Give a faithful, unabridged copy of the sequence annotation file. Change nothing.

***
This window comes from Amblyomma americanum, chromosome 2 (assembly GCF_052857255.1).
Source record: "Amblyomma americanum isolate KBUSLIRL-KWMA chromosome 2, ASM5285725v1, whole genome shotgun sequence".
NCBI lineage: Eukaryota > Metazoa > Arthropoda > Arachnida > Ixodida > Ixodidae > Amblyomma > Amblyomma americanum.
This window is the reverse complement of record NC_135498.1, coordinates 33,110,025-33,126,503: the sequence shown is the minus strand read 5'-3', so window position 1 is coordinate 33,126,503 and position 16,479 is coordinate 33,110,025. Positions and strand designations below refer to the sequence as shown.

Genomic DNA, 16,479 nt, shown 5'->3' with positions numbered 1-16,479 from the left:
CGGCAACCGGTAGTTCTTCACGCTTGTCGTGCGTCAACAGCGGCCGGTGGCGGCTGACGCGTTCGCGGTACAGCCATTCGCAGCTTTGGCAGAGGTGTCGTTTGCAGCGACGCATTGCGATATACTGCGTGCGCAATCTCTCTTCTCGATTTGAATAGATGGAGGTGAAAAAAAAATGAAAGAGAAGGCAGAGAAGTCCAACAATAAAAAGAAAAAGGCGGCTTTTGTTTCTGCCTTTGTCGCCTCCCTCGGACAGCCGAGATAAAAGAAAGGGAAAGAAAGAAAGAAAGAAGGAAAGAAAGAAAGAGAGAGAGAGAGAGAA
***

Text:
This window comes from Amblyomma americanum, chromosome 2 (assembly GCF_052857255.1).
Source record: "Amblyomma americanum isolate KBUSLIRL-KWMA chromosome 2, ASM5285725v1, whole genome shotgun sequence".
NCBI lineage: Eukaryota > Metazoa > Arthropoda > Arachnida > Ixodida > Ixodidae > Amblyomma > Amblyomma americanum.
This window is the reverse complement of record NC_135498.1, coordinates 33,110,025-33,126,503: the sequence shown is the minus strand read 5'-3', so window position 1 is coordinate 33,126,503 and position 16,479 is coordinate 33,110,025. Positions and strand designations below refer to the sequence as shown.

Genomic DNA, 16,479 nt, shown 5'->3' with positions numbered 1-16,479 from the left:
CGGCAACCGGTAGTTCTTCACGCTTGTCGTGCGTCAACAGCGGCCGGTGGCGGCTGACGCGTTCGCGGTACAGCCATTCGCAGCTTTGGCAGAGGTGTCGTTTGCAGCGACGCATTGCGATATACTGCGTGCGCAATCTCTCTTCTCGATTTGAATAGATGGAGGTGAAAAAAAAATGAAAGAGAAGGCAGAGAAGTCCAACAATAAAAAGAAAAAGGCGGCTTTTGTTTCTGCCTTTGTCGCCTCCCTCGGACAGCCGAGATAAAAGAAAGGGAAAGAAAGAAAGAAAGAAGGAAAGAAAGAAAGAGAGAGAGAGAGAGAA